• On the board, write as many words as you can think of connected to TV shows.
  • Fill in as many words as you can on this sheet:

20130309-223344.jpg

  • Look at the wordcloud and match any missing words:

TV shows word cloud

  • The teacher check the meanings and definitions with students. They drill any necessary pronunciation.
  • Students test each other by saying the definition, and the others in their group remember the word.
  • You can give students the link to the whole set on Quizlet to practise the words at home.

My favourite TV series

I then introduced the class to one of my favourite series, and one I was fairly sure they wouldn’t know, namely Doctor Who, through this very entertaining video by Charlie McDonnell:

They had to listen to the video twice and answer the questions on the first sheet, then listen again and correct the mistakes in the transcript. It bears repeated listening because Charlie speaks very quickly – be prepared for a look of shock the first time they hear him! The corrected version of the transcript is in the second slideshare document below. To download them, click on ‘view on slideshare’. You need to join to download, but it’s free.


Other people’s favourites

In the next lesson, we started off by revising the vocabulary with a board race. The aim for this lesson was for students to learn some useful phrases to talk about their favourite TV shows. We started by listening to Adam, with three questions:

  • What’s the show?
  • Why do they like it?
  • Do they give you any extra information about it?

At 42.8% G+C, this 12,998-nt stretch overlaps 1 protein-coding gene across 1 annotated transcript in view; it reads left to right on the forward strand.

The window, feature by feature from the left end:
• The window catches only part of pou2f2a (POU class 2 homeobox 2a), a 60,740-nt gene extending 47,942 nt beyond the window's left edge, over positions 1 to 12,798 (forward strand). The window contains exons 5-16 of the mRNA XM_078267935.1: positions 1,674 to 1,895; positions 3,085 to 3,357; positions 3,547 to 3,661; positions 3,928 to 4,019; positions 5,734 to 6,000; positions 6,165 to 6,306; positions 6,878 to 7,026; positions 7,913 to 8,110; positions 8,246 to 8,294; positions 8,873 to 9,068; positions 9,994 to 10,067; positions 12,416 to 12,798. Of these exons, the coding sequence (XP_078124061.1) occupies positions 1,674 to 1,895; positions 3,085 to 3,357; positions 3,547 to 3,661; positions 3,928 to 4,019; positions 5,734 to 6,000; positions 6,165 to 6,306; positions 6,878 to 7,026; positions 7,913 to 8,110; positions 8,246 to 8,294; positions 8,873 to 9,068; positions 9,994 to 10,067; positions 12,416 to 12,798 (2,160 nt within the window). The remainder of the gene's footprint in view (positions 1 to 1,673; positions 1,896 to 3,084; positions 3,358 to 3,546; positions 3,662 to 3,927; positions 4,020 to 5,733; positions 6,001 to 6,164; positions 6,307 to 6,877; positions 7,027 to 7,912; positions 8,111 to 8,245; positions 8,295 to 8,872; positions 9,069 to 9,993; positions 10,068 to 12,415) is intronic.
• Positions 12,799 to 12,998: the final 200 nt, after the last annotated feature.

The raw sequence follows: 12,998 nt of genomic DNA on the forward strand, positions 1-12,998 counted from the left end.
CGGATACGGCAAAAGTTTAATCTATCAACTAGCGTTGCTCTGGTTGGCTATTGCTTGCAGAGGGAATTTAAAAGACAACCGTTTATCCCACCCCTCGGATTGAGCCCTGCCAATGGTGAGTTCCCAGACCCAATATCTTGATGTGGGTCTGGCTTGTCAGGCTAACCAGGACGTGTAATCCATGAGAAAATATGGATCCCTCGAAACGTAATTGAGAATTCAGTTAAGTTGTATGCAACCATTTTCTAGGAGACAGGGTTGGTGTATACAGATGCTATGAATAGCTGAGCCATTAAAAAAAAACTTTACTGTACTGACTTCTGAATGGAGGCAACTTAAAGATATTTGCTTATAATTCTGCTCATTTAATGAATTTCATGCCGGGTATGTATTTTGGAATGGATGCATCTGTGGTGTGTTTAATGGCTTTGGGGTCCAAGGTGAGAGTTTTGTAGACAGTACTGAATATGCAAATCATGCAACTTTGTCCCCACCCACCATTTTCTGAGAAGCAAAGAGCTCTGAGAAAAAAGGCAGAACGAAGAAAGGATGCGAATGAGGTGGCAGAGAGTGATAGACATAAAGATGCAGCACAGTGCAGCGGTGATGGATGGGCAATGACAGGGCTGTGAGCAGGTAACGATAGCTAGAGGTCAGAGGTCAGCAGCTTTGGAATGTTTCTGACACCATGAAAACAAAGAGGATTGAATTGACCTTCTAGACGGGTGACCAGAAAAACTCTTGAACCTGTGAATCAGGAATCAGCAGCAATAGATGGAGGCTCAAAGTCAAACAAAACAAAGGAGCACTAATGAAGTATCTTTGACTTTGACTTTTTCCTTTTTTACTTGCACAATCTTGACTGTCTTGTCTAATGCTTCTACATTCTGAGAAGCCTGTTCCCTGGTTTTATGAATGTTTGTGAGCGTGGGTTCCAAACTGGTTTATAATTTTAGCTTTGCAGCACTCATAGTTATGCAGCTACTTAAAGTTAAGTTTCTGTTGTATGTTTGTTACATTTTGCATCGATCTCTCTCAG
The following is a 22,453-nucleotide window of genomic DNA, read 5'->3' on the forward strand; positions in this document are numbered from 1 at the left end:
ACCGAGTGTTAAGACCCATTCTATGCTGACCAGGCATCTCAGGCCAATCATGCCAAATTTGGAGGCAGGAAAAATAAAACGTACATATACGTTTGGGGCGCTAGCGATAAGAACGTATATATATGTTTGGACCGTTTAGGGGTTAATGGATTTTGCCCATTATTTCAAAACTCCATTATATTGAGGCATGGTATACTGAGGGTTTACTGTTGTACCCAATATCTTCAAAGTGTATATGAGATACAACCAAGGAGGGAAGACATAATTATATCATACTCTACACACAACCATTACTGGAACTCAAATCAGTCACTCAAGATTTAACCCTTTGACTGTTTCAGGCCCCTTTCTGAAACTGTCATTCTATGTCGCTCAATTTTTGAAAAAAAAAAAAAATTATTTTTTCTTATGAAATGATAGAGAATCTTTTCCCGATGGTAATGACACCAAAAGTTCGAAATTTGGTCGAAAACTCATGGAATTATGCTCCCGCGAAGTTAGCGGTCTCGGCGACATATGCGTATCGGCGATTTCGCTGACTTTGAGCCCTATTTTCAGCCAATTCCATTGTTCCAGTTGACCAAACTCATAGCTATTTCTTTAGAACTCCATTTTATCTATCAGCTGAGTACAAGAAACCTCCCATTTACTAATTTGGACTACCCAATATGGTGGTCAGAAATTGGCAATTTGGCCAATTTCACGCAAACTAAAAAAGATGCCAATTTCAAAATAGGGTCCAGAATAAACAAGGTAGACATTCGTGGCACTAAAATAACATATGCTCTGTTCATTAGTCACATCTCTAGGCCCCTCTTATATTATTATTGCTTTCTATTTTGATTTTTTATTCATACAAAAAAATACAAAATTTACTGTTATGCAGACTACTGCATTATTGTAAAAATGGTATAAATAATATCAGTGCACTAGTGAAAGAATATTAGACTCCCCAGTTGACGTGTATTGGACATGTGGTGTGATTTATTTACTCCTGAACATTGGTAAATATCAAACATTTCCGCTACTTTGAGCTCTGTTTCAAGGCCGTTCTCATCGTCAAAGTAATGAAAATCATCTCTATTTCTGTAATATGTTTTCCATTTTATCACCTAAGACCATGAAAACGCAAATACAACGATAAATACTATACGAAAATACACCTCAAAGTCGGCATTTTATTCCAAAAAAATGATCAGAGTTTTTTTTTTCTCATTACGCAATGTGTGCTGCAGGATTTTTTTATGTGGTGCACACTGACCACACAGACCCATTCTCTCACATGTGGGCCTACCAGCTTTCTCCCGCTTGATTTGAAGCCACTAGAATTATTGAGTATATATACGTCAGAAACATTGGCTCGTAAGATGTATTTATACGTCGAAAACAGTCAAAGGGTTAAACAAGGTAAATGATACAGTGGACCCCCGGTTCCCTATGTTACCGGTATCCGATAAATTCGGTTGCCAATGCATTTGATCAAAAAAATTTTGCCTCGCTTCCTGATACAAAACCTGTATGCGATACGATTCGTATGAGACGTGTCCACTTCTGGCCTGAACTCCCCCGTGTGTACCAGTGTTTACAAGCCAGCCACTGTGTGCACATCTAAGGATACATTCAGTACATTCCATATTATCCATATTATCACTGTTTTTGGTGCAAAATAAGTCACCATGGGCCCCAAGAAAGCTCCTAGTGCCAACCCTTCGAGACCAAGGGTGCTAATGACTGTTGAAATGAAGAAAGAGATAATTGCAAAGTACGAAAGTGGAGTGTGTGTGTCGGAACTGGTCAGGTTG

Adam – The Walking Dead

Here are the phrases I pulled out of Adam’s text:

  • The first thing you think about when I say…
  • The main purpose of the show is…
  • There are deeper things than this in the show.
  • That’s why I like it.
  • The show really looks at the human condition.
  • It looks at…what happens when…
  • He was in one of my favourite shows.

I then divided the class into two groups (there was an empty classroom next door). One group had my iPad, and the other my phone (I trust them!). Each group listened to three of the other recordings – Vicky/Deniz/Matt or Rachel/Sian/Lea. They had the same questions as above, plus the additional job of choosing any useful phrases they could steal.

Once they’d listened to their three texts, they told the other group about what they’d heard.

They then talked about their own favourite TV shows, trying to use some of the phrases.

Deniz: How I Met Your Mother
  • It’s a sitcom set in…
  • The main character is…
  • In each episode…
  • The reason why I like this show is…
  • If you haven’t watched the series, I really recommend it.
  • I’m sure you’ll enjoy it, just like I do.
Vicky – Glee
  • My favourite TV series is…
  • I really like it because…
  • It deals with…
  • It’s also something I really enjoy because…
  • I really look forward to watching each episode…
Lea – The Borgias
  • It’s set in…
  • It’s all about… [described in present simple]
  • What I like about this series is…
  • You find yourself rooting for them.
  • My favourite character is…

[Side note: thanks to this lesson, I’m now a big fan of The Borgias and How I Met Your Mother :)]

Matt – Six Feet Under
  • My favourite TV show of all time is…
  • It’s about… [described in present simple]
  • It’s an amazing show because it deals with…
  • It can be very dark.
  • The opening credits are something I enjoy in and of themselves.
  • The acting was incredible.
Rachel – Eastenders
  • It’s a bit of a guilty pleasure.
  • It’s a soap opera which is set in…
  • I just love it.
  • One of the other reasons that I love it is…
Sian – The Killing
  • One series I enjoyed very much last year was…
  • It’s quite funny that I enjoyed this because…
  • …and that’s something that I’m not particularly used to…
  • There was a good strong central character.
  • By ten minutes into the first episode I was completely gripped by…
  • A fantastic supporting cast…
  • …were so good that…